And drawing back from my own (reasonably low-key) issues for a moment. Lydia Ogden Betterhelp…could e-counselling be the answer to the mental health issues escalating among under-30s? With cuts to mental health services truly beginning to bite, digitised treatment could be simply the ticket for young adults who already filter nearly every aspect of their lives– good friends, work, sex, entertainment– through a screen.
Not everyone is entirely encouraged that moving mental healthcare online is the way forward. “For me, what works in treatment is when you fulfill somebody in person, in the very same space,” says London-based psychotherapist Sandra Tapie. “You learn more about not just what it resembles to speak with the person, however how it feels to be in a space with them. Using Skype is the next best thing: it’s ‘sufficient’, but it doesn’t produce the closeness, the intimacy, that truly gets individuals to open and check out things.”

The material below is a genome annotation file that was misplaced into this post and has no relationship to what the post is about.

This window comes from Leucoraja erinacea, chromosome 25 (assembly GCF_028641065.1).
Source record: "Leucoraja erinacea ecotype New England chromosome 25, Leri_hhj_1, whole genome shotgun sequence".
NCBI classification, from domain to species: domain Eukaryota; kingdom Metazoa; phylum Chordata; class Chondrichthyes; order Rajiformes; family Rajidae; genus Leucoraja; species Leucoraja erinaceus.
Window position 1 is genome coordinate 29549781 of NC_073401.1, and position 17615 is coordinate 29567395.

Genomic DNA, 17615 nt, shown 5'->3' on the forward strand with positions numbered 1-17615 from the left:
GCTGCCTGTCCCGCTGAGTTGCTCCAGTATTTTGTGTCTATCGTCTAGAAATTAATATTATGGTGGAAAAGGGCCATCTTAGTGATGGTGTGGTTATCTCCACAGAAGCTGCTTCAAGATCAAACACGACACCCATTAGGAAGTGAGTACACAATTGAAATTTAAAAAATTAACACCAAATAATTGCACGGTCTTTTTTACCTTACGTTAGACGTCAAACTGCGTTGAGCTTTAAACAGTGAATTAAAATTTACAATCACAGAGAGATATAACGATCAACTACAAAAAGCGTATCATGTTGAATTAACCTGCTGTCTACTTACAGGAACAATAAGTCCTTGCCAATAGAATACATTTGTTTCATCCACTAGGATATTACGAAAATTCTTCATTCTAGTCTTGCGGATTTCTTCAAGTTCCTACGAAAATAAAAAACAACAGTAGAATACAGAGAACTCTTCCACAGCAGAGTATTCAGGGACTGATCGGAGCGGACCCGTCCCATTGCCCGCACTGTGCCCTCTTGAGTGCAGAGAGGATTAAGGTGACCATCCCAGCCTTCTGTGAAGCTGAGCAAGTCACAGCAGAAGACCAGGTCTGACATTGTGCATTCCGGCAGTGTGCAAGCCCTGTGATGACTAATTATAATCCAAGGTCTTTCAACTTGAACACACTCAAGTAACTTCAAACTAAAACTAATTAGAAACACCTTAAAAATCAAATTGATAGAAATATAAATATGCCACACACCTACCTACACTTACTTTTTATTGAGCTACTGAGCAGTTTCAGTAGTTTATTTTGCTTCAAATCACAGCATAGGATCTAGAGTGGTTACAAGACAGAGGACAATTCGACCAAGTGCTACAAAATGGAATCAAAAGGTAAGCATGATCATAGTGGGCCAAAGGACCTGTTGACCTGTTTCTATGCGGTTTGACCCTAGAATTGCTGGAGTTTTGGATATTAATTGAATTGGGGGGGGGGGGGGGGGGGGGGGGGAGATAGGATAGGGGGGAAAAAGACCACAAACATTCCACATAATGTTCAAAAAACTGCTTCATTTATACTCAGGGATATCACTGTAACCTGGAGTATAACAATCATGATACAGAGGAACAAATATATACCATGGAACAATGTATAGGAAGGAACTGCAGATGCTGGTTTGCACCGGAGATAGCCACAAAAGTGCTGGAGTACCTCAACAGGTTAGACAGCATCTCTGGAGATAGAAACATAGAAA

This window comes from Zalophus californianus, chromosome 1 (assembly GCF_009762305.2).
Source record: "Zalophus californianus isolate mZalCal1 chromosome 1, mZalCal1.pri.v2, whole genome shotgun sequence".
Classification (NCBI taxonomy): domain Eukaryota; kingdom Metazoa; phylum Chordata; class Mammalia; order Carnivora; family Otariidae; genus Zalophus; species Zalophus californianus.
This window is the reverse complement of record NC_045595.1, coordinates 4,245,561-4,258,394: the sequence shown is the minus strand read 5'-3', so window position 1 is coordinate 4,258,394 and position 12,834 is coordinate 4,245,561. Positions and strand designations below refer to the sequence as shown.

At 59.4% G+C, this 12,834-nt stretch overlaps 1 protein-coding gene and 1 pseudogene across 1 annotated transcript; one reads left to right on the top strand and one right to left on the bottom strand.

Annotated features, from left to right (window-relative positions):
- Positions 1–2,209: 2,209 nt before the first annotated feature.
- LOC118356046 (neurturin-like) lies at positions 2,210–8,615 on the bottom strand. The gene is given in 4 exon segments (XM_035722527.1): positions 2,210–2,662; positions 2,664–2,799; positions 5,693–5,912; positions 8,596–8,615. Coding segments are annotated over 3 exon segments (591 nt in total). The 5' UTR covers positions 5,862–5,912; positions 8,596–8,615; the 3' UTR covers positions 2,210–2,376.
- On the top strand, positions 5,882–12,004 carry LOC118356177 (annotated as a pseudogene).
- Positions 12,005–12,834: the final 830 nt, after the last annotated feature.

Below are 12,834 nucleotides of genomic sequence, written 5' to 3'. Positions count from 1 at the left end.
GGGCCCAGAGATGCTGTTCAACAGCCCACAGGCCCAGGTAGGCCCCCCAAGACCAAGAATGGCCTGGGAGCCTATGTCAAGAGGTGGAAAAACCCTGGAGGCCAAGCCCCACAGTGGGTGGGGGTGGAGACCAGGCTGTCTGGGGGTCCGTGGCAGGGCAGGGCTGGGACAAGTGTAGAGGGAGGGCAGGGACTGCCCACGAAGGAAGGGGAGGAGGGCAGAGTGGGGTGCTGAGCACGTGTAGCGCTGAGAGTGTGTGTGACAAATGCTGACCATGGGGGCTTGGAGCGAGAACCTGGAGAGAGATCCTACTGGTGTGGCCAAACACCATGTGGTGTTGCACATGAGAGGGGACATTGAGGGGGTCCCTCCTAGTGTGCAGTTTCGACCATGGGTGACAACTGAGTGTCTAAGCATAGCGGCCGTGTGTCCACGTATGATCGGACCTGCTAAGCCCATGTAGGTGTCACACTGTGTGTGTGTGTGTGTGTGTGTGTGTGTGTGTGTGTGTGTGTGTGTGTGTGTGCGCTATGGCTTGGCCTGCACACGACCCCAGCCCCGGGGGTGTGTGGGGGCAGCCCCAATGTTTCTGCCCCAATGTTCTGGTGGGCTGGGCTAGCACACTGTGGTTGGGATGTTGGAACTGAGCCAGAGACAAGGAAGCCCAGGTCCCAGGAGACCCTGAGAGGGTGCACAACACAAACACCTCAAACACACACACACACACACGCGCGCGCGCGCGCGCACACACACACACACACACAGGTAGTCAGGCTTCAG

” I’ve carried out some research study into Skype counselling,” says London-based psychotherapist Dr Aaron Balick, “and it’s not the ‘practical equivalent’ of standard counselling; it’s simply not quite the very same thing. It’s truly important that people who engage in it are aware that it’s a various experience from remaining in the room with someone, speaking face-to-face.”
” In terms of accessibility, it’s a good start and definitely better than nothing. It’ll ideally lead them to ultimately revealing up in the room.
In cases of mild depression, the NHS is now directing some patients towards online programmes rather than in person counselling, a phenomenon that concerns Dr Balick.